“Vienna on the Path to Modernism” at The National Museum of Art, Osaka, is essentially an illustrated history of sociopolitical developments leading to the city flourishing as one of the world’s great cultural centers from the mid-18th century. The principal chronology begins with the Viennese Enlightenment, followed by the Biedermeier period (1815-48), then the Grunderzeit phase of the mid-19th century. The Viennese modernist path terminates with a smattering of expressionist paintings among the 300 exhibits.

Eighteenth-century Enlightenment values were received in Vienna by absolutist monarchs as a means to effective state governance. Public schools were reformed, new technologies emerged, like that seen in the 1784 print “Johann Stuwer’s Hot Air Balloon in the Prater,” and institutions such as Vienna’s main general hospital were inaugurated.

Authoritarian protocols proceeded apace with censorship and the monitoring of the city’s inhabitants, increasingly regarded as capital resources. As an operatic contest between light and dark, Wolfgang Amadeus Mozart’s “The Magic Flute” (1791) captured something of the period’s quandary, between Enlightenment ideals and their practical implementation. Freemasonry’s Viennese luminaries, Mozart among them, constitute a small section of the exhibition.

The Biedermeier period’s social tensions and political repressions sent the middle class retreating into idealized domesticity. This was accompanied by radical aesthetic reforms as Biedermeier also became the name of the first significant middle-class style of interior design, characterized by reduced and streamlined furniture and tableware. Christiane Gruner’s “My Grandmother’s Room” (1840) illustrates the mise-en-scene of domestic life in the time of Franz Schubert. The homely bourgeois style became the agenda-setting direction for the later Wiener Werkstatte group of artisans from 1903, which also followed the model provided by the British arts and crafts movement. More aggressively plain forms, like Dagobert Peche’s “Vase” (1922) approached geometric abstraction.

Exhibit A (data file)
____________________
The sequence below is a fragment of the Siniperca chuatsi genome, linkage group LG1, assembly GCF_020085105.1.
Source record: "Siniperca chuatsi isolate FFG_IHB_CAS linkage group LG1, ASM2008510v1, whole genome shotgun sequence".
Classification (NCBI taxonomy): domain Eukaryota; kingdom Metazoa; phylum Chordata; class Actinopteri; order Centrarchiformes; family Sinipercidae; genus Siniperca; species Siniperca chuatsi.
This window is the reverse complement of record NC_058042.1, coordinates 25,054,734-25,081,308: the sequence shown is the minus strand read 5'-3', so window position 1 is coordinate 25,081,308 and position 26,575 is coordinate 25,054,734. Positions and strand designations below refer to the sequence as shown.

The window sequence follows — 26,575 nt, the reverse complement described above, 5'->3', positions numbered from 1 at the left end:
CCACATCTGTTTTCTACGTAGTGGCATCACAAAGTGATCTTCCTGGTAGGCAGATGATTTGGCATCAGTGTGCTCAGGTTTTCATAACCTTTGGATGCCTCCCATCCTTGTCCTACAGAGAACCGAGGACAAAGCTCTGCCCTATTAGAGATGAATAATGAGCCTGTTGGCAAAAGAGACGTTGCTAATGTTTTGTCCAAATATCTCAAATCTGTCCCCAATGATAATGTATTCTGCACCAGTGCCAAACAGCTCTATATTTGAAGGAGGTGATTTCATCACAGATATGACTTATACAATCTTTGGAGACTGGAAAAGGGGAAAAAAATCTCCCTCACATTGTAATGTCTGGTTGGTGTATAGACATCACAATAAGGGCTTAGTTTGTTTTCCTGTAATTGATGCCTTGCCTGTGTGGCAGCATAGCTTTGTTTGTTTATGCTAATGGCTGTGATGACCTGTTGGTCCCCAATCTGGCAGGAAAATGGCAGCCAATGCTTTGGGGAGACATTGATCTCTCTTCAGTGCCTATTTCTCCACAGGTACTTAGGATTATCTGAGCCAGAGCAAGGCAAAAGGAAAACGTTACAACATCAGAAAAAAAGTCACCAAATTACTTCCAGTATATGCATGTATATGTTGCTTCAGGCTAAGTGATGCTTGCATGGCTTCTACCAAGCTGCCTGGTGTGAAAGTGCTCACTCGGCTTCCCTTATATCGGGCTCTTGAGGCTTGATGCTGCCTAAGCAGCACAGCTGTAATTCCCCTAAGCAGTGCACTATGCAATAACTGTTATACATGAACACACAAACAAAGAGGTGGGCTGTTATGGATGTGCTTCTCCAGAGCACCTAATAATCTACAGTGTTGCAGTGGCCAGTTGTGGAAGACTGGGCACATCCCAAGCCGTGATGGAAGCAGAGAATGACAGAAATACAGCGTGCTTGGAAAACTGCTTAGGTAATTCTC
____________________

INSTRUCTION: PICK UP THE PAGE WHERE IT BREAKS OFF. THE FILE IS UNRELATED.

The Grunderzeit economic phase commenced in 1857 when Vienna’s medieval-style fortifications were razed to recreate the city as a modern metropolis. The new architecture was historicist pastiche: a neo-Greek parliament, a neo-Gothic city hall, a neo-Renaissance Kunsthistorisches Museum, a neo-Baroque national theater. Writer Hermann Broch called the melange a “value vacuum.”

This vast decorative scheme became the antithesis of burgeoning modernism. Younger architects, including Adolf Loos in 1910, pronounced ornament a hindrance to mankind’s progress, and a crime. Such positions paved the way for modernist austerity and, later, minimalism.

But period tensions about decoration were never resolved. At the extremes, the human body was either mesmerizingly covered up, or laid brazenly bare. Gustav Klimt in “Portrait of Emilie Floge” (1902), for example, tended to shield his figures beneath magnificent Byzantine mosaic patterns. Egon Schiele, by contrast, frequently depicted his subjects, like “Male Nude” (self portrait, 1912), with genitalia exposed. Occasionally his figures openly engaged in masturbatory fantasies.

And with Sigmund Freud’s unmasking of mankind’s irrational interior life through his identification and employment of psychoanalytic methods, arrived psychological modes for interpreting art and constructing the cult of the modern artist.

Oskar Kokoschka, for example, pursued psychological explorations in painting, such as his lithograph advertising the theatrical performance “Poster for ‘Murderer, Hope of Women'” (1909). Kokoschaka’s psychoanalytic approach in figure painting via the recent development of expressionism also informed his concoction of himself as a complex and eccentric, modern individual. He shaved his head, lived in a black-painted studio, and went around town accompanied by a yellow canary.

“Vienna on the Path to Modernism: The 150th Anniversary of the Establishment of Diplomatic Relations Between Japan and Austria” at The National Museum of Art, Osaka, runs until Dec. 8; ¥1,600. For more information, visit www.nmao.go.jp/en/.

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